CCASLA is the acronym for the California Council of the American Society of Landscape Architects. Its membership is comprised of two elected members from each of the four California Chapters of ASLA (San Diego, Southern California, Sierra and Northern California). Collectively, the members of CCASLA work together with the Executive Director, Tracy Morgan Hollingworth, and its Legislative Advocate, Terri Thomas of Thomas Advocacy, Inc. in Sacramento, to monitor bills proposed by the State Legislature, review regulatory changes at the State level, and advise on any proposed citizen initiatives that could impact the profession or licensure of landscape architects in California. The CCASLA's efforts to monitor all of these activities and advocate on behalf of the entire profession at the State level are funded through your dues as a member of ASLA.

Recently, CCASLA members discussed the importance of having more landscape architects appointed to, or elected to serve on local and state-level boards, councils, commissions or committees. Our education and professional experience as landscape architects provides us a unique understanding and skillset to advocate on issues and influence the development of public policies that revolve around the built and natural environment. Having more landscape architects in these leadership roles can only help to positively influence and grow our profession's position in the public eye and with legislators, and result in better public policies and programs for our communities.

Knowing that many of our local San Diego Chapter members already serve on planning boards, community groups, councils or other "traditional" community service capacities, the CCASLA has been working to explore "alternative" or not-so-obvious avenues for public service that are great opportunities for landscape architects to take a leadership role. Many of these alternative examples identified by CCASLA are made through an application and appointment process by state or local authorities, and include Climate Action Plan Working Groups, Arts Commissions, Parks and Recreation Commissions, Fire Protection Committees, Historic Resources Boards, Street Tree Advisory Groups, and many others.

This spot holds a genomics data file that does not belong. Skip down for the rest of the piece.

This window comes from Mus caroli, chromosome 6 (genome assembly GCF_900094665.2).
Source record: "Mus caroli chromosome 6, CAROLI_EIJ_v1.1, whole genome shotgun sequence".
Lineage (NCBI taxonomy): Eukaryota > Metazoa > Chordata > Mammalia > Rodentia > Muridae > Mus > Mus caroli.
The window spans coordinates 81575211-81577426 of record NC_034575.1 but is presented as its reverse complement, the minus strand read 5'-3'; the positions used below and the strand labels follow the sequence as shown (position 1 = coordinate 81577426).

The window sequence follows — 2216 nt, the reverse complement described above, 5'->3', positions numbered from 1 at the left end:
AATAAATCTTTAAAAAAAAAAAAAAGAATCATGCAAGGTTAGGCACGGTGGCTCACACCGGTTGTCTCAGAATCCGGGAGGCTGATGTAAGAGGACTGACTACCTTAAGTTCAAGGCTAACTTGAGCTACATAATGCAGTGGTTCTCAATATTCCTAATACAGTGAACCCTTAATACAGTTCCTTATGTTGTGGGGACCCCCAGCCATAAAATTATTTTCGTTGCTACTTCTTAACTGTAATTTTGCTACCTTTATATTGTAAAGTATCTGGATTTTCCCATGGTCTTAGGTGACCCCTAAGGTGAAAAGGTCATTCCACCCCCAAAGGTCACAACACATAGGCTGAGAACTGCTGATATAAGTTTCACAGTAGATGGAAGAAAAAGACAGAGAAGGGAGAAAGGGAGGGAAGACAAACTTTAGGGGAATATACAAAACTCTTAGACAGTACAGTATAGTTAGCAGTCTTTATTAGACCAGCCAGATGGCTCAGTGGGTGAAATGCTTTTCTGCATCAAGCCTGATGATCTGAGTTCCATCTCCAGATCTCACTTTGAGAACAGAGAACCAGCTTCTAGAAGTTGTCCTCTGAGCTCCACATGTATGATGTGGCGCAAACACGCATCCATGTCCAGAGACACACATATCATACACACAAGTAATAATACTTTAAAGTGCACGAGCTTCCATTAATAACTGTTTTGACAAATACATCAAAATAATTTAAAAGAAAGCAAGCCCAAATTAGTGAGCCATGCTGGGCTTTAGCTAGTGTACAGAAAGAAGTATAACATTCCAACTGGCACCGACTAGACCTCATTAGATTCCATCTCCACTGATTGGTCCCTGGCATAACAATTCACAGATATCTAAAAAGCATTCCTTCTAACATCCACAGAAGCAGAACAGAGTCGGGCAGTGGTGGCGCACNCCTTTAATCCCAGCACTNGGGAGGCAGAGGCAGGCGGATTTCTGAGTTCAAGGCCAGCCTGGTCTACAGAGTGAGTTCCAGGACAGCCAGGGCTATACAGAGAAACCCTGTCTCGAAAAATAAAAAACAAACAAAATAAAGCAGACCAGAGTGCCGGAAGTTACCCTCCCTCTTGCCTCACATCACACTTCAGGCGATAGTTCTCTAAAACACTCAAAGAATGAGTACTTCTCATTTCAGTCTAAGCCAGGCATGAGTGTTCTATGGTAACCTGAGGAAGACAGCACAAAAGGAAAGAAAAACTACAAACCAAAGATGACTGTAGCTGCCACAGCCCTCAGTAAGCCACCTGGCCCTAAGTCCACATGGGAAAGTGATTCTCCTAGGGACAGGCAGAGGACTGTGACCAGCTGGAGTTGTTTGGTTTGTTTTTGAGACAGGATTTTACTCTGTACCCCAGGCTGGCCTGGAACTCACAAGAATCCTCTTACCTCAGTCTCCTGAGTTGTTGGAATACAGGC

For those of you have, or are currently providing service on a local, regional or state-level board, council, commission or committee, you know how rewarding (and challenging) it can be personally and professionally. Additionally, while you are "giving back" to your community through public service, you are also advancing and advocating on behalf of our profession by educating the public and others on the beneficial role landscape architects can play in addressing local issues and the development of public policy.

If you are interested in learning more about potential public service opportunities for landscape architects in the San Diego region, please email Tracy Morgan Hollingsworth at, for a list of CCASLA identified opportunities for landscape architects on local boards, commissions and committees. A copy of the Local Boards and Commissions will be posted on the Resources tab on our website. Another list of State Boards and Commissions and how to apply for state service will be on the website sometime in February.